From performers, to songwriters, to executives and producers, to the strong scene of bluegrass entertainers from New York that have gone on to define the very highest reaches of the discipline, these Jewish contributors deserve our recognition and appreciation.
You have to be happy with this class overall. Certainly, you can look over the elongated list of other potential inductees that grows even longer every year due to the Hall of Fame’s austere approach to induction, and do a healthy level of second guessing.
Commonly announced in the spring, there was some wonder whether the CMA would delay the announcement this year to the summer after the COVID-19 pandemic disrupted the regular rhythms of the process. The 2021 class wasn’t announced until August 16th.
It’s that time of year again to consider who might be in the running for the precious few spots as the newest inductees into the Country Music Hall of Fame. A secret committee commissioned by the CMA is going over their final ballots and whittling down the names.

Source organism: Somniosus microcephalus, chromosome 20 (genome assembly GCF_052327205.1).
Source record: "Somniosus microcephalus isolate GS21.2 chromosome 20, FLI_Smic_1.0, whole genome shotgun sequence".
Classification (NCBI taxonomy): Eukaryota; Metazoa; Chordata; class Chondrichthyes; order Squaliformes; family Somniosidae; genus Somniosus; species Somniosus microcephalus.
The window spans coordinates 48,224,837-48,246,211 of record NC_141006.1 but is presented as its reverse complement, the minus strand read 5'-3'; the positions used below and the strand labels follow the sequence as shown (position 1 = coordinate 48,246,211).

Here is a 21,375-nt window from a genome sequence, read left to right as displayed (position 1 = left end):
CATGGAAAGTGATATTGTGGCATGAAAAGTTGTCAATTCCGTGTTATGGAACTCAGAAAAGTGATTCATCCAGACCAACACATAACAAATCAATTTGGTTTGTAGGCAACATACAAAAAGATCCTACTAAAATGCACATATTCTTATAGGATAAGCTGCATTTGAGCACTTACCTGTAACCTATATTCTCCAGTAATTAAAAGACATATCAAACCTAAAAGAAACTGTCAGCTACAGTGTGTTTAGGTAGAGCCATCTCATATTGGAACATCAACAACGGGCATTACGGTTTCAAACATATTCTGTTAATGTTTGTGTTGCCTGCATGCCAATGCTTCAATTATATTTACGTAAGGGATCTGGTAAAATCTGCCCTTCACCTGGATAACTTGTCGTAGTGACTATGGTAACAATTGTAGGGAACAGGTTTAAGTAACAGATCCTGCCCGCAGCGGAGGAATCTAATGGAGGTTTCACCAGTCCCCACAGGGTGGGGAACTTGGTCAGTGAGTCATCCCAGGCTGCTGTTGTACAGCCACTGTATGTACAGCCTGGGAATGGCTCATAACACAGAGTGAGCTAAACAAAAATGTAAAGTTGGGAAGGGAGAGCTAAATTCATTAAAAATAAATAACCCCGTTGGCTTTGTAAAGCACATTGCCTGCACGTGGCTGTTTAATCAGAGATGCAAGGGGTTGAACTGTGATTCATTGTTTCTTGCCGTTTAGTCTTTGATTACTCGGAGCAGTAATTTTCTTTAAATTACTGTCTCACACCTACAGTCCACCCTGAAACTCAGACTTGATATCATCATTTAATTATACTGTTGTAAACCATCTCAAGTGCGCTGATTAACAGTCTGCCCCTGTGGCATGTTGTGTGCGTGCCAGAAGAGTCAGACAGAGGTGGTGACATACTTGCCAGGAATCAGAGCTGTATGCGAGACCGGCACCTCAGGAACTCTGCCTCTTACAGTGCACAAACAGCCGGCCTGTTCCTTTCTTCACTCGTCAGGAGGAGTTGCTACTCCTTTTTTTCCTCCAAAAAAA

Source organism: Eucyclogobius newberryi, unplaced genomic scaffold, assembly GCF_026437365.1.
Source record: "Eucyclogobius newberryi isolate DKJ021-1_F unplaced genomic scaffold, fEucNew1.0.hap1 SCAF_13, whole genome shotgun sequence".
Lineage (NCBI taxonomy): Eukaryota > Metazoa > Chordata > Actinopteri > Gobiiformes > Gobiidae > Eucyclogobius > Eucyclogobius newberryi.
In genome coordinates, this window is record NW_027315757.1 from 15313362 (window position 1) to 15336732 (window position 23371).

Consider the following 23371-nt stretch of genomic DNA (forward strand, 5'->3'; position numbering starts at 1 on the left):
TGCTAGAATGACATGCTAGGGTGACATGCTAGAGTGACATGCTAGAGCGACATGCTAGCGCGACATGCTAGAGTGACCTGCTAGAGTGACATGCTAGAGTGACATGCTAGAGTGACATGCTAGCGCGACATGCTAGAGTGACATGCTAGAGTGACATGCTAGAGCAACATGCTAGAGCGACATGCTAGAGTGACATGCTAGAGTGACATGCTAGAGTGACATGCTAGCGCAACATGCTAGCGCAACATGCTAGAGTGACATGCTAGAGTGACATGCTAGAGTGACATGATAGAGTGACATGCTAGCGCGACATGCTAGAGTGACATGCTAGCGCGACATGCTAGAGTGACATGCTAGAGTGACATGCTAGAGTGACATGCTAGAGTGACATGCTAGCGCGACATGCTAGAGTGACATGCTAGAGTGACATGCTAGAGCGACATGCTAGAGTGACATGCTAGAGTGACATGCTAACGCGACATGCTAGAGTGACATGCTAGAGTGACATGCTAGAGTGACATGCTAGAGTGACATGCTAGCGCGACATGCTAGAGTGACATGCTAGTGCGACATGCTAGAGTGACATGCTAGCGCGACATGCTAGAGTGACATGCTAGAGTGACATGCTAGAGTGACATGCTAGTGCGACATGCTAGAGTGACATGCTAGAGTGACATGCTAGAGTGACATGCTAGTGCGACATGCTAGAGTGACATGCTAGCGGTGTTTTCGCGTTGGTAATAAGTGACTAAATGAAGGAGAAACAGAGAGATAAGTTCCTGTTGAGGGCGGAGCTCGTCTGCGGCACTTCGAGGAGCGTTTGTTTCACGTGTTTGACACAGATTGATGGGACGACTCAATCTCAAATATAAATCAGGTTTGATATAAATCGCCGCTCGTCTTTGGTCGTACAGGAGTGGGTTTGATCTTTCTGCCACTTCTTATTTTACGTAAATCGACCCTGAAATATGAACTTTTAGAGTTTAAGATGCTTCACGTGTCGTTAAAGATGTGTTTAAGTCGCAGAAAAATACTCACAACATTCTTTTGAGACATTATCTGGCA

It was 1913, and ethnic Jews living in the Ukraine region of the Russian Empire were regularly subjected to brutal, mob-like massacres, known as pogroms. Just two years after a young boy named Nuta Kotlyarenko (Нута Котляренко) was born in Kiev on December 15th, 1902.
Even though names like Jimmie Rodgers, Roy Acuff, and The Carter Family loom large for many of country music’s devoted fans, they don’t necessarily rise to the level of household names like Ernest Tubb, and of course the great Hank Williams, who was the centerpiece of the third installment of the Ken Burns ‘Country Music’ documentary.
You would think there would be much more important business to attend to in the lives of country music fans than to worry about what clothing accessories Marty Stuart chooses to adorn his wardrobe with, but you may not find a another topic of more intrigue or discussion amongst some country listeners than why Marty decides to indulge in neck finery as part of his public fashion.